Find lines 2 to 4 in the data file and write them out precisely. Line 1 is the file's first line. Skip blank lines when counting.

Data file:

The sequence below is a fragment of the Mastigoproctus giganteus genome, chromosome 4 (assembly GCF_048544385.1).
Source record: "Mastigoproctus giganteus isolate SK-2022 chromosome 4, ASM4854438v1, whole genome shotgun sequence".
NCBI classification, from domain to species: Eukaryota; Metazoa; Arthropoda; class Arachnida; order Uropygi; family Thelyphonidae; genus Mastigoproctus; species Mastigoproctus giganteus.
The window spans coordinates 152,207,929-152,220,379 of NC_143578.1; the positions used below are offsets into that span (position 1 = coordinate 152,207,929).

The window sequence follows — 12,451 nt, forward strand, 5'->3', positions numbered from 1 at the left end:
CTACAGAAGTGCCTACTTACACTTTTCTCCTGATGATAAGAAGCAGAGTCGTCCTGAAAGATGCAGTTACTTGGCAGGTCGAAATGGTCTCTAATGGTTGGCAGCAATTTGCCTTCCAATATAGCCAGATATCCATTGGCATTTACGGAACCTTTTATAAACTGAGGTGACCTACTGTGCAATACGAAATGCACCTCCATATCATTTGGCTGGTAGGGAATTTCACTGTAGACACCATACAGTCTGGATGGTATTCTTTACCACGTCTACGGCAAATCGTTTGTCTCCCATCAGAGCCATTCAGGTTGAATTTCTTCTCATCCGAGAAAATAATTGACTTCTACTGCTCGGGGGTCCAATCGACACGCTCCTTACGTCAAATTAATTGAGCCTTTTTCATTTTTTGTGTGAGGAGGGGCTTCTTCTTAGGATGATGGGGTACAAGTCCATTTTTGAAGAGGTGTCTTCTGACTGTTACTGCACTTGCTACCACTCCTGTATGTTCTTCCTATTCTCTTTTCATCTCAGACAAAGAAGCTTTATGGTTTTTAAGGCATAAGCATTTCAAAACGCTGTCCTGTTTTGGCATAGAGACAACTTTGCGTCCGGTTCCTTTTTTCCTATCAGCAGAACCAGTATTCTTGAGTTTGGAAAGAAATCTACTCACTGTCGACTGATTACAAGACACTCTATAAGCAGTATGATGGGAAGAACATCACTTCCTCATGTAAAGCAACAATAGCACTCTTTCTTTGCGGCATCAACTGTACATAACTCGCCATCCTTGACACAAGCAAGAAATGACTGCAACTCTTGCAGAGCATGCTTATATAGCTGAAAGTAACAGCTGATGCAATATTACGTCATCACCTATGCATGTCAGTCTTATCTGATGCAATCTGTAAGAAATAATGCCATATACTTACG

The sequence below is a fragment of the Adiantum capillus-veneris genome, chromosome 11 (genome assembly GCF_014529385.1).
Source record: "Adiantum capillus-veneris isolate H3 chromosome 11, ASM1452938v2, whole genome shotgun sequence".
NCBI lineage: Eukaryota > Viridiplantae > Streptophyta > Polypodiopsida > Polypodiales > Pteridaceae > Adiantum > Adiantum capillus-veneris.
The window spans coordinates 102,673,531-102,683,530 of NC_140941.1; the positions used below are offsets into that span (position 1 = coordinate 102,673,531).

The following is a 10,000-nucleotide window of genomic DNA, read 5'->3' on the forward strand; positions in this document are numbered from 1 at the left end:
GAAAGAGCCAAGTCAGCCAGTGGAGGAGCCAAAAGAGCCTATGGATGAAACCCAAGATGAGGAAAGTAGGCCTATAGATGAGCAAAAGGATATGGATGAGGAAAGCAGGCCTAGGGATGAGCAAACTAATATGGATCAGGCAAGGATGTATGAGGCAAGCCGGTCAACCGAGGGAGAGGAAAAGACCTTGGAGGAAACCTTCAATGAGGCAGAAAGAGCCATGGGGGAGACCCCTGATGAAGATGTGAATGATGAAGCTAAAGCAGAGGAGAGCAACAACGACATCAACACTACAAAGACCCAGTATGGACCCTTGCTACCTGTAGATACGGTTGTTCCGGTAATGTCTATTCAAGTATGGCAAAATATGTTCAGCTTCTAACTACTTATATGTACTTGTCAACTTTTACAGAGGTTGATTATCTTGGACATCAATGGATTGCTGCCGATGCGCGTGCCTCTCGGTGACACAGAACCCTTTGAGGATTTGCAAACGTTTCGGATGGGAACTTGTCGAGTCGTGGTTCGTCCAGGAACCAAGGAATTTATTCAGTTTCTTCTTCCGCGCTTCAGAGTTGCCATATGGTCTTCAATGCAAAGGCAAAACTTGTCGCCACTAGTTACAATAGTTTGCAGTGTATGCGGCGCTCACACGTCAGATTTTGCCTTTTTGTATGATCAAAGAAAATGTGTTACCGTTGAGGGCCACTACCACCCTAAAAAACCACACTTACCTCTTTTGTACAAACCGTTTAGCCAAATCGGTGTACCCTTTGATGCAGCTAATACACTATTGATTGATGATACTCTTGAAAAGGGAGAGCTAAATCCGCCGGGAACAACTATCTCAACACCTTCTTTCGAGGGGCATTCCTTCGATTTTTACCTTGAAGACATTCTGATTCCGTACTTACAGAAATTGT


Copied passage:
Source record: "Mastigoproctus giganteus isolate SK-2022 chromosome 4, ASM4854438v1, whole genome shotgun sequence".
NCBI classification, from domain to species: Eukaryota; Metazoa; Arthropoda; class Arachnida; order Uropygi; family Thelyphonidae; genus Mastigoproctus; species Mastigoproctus giganteus.
The window spans coordinates 152,207,929-152,220,379 of NC_143578.1; the positions used below are offsets into that span (position 1 = coordinate 152,207,929).